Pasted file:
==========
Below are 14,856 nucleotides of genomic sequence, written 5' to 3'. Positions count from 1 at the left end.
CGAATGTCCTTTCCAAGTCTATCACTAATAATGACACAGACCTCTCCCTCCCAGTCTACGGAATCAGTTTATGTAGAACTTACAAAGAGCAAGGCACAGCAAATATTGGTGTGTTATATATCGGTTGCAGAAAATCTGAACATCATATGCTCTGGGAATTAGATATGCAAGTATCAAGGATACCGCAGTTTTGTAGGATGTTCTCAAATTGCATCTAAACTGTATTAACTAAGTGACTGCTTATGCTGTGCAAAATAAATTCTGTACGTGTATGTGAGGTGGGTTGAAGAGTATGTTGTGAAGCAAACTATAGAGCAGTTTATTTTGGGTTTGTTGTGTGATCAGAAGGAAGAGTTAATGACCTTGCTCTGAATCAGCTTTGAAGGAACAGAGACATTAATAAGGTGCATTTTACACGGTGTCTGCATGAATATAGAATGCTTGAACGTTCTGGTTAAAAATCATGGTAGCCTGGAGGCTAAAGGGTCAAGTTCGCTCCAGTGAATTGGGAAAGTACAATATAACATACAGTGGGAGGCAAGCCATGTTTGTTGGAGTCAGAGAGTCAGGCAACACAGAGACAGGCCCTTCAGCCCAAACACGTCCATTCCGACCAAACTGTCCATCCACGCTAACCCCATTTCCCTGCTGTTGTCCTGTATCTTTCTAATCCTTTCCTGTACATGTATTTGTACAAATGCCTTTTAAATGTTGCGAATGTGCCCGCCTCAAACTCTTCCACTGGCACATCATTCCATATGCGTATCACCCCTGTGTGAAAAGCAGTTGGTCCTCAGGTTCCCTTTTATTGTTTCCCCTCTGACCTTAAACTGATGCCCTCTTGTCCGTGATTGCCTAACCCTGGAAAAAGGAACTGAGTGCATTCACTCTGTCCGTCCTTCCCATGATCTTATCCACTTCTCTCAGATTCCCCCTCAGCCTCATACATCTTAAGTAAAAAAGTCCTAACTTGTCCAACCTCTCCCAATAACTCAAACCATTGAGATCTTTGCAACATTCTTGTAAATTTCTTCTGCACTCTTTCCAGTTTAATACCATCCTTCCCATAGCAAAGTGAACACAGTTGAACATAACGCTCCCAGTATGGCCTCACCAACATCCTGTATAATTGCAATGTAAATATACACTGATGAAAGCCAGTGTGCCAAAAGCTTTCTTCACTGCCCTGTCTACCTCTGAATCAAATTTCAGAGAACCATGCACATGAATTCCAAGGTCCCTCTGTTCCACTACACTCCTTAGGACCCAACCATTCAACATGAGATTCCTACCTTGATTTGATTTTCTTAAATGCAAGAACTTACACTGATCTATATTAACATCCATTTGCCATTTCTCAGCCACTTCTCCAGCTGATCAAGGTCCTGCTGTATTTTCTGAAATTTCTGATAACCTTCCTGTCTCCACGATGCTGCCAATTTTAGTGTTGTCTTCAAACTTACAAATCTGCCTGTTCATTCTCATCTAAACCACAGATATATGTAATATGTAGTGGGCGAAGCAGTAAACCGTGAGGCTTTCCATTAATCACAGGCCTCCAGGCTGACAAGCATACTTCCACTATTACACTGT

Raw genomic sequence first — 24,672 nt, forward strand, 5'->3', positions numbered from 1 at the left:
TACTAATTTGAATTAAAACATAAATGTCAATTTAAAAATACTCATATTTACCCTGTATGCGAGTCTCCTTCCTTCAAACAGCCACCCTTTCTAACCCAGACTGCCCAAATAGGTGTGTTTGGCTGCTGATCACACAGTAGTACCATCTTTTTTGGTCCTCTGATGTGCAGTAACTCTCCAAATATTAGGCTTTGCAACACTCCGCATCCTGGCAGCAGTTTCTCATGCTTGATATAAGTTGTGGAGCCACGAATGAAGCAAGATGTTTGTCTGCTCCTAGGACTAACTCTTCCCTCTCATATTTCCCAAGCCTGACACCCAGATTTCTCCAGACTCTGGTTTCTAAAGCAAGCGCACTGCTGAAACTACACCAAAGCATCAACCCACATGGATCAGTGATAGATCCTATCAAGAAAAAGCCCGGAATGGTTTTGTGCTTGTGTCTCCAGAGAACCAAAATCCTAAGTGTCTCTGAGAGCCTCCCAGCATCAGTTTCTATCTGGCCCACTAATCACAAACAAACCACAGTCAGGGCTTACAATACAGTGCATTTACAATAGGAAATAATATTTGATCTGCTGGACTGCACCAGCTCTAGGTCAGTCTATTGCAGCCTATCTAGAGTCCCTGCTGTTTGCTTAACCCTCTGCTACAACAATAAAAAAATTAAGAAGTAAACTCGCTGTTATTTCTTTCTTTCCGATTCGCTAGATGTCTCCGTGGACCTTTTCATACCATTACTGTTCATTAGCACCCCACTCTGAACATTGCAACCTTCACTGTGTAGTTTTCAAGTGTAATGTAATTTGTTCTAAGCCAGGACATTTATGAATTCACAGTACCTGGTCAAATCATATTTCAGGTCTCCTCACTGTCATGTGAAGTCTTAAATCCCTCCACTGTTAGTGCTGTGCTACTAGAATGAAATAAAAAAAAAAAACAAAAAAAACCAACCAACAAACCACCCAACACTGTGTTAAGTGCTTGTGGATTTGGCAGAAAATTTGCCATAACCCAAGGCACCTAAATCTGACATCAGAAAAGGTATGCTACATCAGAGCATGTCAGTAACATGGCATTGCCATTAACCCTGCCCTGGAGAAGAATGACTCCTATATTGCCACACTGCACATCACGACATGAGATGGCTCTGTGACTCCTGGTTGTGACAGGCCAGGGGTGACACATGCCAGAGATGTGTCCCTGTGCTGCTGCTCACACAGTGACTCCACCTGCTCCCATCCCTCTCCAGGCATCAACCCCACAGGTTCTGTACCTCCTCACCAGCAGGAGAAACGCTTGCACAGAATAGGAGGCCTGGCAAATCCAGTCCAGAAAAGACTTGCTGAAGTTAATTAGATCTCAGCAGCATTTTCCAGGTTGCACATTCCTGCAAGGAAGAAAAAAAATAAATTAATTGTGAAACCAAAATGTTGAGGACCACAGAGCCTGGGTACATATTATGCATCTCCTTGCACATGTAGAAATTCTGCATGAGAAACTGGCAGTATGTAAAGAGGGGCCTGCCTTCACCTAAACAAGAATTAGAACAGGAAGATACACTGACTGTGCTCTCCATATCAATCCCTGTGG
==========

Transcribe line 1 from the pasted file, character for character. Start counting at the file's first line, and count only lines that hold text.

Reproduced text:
Below are 14,856 nucleotides of genomic sequence, written 5' to 3'. Positions count from 1 at the left end.